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Michael Deragon Presents a Vast Habitat of the Uncanny at 2220 Arts + Archive

Michael Deragon Doing His Thing at 2220 Arts + Archive (Photo by John Lavitt)

At the downtown LA-based club, Michael Deragon offers an eerie set of electronic explorations into the uncanny as Noah Thomas plays the trumpet like a reflection of humanity’s plaintive cry.

By John Lavitt

Los Angeles CA (The Hollywood Times) 03-16-2024

On March 5, 2024, the multi-hatted Michael Deragon, multimedia visual artist, film composer, and electronic musician, brought his electronic explorations to the 2220 Arts + Archive. As a representative of Vast Habitat Records, an independent label focused on electronic explorations, dark ambient soundscapes, and other cinematic manifestations of music, Deragon’s music filled the space with a sense of supernatural foreboding and an alien wonder. Founded by Michael Deragon and Daniel Lea in 2023, Vast Habitat’s first releases were Deragon’s Dawn cassette and Lea’s Entheogen CD. They have gone on to put together a Mix Tape Collaboration series with a variety of creative talents.

Formerly the Bootleg Theater, 2220 Arts + Archive was a perfect location for this show. Populated by musicians and intellectuals, hipsters and punks, the club presents a wide array of cultural offerings. Thus, the denizens of a downtown weekday night were open and willing to accept the alternative. Indeed, there is a constant hunger at 2220 Arts + Archive for the other in the form of groundbreaking expression. To the delight of the receptive crowd, Michael Deragon’s music did not disappoint. The set was an extension of Michael Deragon’s expression when he recorded Heliochrysum with Daniel Lea for Bedroom Community Records out of Iceland in 2022.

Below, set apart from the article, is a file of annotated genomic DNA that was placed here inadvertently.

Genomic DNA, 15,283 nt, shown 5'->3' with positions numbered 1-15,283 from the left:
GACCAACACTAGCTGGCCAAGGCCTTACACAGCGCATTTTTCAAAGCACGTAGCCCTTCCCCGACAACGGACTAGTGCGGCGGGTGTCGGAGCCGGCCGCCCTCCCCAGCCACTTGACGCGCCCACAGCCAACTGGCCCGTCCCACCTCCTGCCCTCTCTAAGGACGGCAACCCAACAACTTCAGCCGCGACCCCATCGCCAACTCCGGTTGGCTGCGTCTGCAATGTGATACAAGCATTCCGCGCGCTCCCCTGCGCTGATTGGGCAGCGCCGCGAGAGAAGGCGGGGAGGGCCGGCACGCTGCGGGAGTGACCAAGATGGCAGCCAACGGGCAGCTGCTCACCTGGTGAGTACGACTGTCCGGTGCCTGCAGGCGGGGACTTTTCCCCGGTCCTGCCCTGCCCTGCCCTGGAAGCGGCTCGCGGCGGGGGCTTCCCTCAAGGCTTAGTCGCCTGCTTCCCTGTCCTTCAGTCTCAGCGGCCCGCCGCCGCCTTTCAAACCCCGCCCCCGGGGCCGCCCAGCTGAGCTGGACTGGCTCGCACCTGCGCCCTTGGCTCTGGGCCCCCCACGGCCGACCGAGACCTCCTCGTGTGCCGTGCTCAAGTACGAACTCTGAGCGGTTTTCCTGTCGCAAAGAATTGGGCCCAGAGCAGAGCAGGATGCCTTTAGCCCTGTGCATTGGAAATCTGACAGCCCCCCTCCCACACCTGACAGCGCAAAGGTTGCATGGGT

Beyond recording and performing, Michael Deragon is also a Sound Artist and Composer for Moving Pictures. Although he deeply enjoys his ventures into independent filmmaking like Moon Garden and Cold Brook, it does not seem surprising that mainstream Hollywood stumbled across his creative genius. When he put together the 2022 science fiction disaster film Moonfall, legendary German director Roland Emmerich (Independence Day, The Day After Tomorrow, Stargate) could not find the right otherworldly music for the alien entities. Day after day, he heard the same boring retreads until his sound designer came across Michael Deragon’s music for a short film. Hearing the tracks, Emmerich knew he had found the perfect sound.

Michael Deragon and Noah Thomas Perform at 2220 Arts + Archive

Indeed, there is a sense that every science fiction director and producer for television and film should have been at 2220 Arts + Archive on March 5th. Michael Deragon’s electronic explorations are not weird for the sake of being weird. Instead, they are intriguing and explore the boundaries of musical expression. Such dives lead to unexpected places, and the unexpected always has the power to be terrifying. His haunted soundscapes have the incredible ability to be peaceful and uncomfortable simultaneously.

As a direct result, you want to stay and listen to Michael Deragon’s explorations of these vast habitats of sound, but you also feel like something is pushing you to be cautious. The music almost makes you feel like your humanity is in danger of being uncovered, a blanket pulled away to reveal our hypocrisy and cruelty. Hence, having Noah Thomas on trumpet was a redemptive aspect of the show. Thomas played with a precision and passion that was unflappable.

Filtered through Deragon’s sound board, the plaintive cries of the trumpet were like a call to the best of humanity. Indeed, there is something beautiful and lasting in our souls, and we can survive the assault of technology and alien invasions. Michael Deragon, however, would warn us that the most dangerous threats come from within, and it is our choice whether or not we fall to our most dangerous enemy, which is always ourselves. If you want to see the face of your redeemer, look in a mirror and embrace the responsibilities of your destiny.

Photos by John Lavitt and Adam Badlotto